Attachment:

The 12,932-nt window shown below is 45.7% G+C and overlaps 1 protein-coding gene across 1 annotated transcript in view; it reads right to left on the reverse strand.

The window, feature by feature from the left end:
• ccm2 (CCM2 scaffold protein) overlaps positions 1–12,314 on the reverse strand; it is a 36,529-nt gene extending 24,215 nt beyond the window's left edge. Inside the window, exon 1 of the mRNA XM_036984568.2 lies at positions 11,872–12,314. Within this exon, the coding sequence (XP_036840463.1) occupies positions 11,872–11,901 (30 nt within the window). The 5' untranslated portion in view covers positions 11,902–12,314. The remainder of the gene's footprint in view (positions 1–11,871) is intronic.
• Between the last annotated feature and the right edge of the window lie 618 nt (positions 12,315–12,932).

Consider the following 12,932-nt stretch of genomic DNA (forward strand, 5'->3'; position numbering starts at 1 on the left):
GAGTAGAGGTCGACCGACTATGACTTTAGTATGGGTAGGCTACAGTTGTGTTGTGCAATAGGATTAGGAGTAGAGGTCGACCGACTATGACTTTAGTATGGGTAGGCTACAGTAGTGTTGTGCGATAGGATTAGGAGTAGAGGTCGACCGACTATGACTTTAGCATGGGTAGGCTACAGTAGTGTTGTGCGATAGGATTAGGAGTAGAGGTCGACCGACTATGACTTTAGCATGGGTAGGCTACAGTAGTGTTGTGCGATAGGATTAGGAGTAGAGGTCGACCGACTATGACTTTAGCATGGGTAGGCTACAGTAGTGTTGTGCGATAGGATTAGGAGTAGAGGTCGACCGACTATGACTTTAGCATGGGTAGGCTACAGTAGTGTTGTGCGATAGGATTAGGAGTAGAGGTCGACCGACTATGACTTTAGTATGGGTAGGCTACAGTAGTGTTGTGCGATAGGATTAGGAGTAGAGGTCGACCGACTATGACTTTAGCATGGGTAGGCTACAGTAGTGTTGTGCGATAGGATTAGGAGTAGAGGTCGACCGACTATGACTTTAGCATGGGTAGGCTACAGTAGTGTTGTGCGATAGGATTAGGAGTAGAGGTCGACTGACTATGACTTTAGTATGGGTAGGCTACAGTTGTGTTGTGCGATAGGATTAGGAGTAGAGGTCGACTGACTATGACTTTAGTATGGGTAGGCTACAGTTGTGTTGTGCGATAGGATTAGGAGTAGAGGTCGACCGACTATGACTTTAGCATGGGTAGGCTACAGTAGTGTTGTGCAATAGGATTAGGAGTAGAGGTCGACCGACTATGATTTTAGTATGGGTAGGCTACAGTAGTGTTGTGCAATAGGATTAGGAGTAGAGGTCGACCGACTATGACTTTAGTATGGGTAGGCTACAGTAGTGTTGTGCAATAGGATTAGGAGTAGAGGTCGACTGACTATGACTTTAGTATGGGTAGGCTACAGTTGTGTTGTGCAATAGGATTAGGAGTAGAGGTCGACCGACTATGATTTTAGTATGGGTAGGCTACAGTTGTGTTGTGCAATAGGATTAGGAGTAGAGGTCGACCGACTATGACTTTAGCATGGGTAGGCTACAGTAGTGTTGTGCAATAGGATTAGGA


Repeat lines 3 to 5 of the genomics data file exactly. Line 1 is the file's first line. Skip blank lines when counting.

• ccm2 (CCM2 scaffold protein) overlaps positions 1–12,314 on the reverse strand; it is a 36,529-nt gene extending 24,215 nt beyond the window's left edge. Inside the window, exon 1 of the mRNA XM_036984568.2 lies at positions 11,872–12,314. Within this exon, the coding sequence (XP_036840463.1) occupies positions 11,872–11,901 (30 nt within the window). The 5' untranslated portion in view covers positions 11,902–12,314. The remainder of the gene's footprint in view (positions 1–11,871) is intronic.
• Between the last annotated feature and the right edge of the window lie 618 nt (positions 12,315–12,932).

Consider the following 12,932-nt stretch of genomic DNA (forward strand, 5'->3'; position numbering starts at 1 on the left):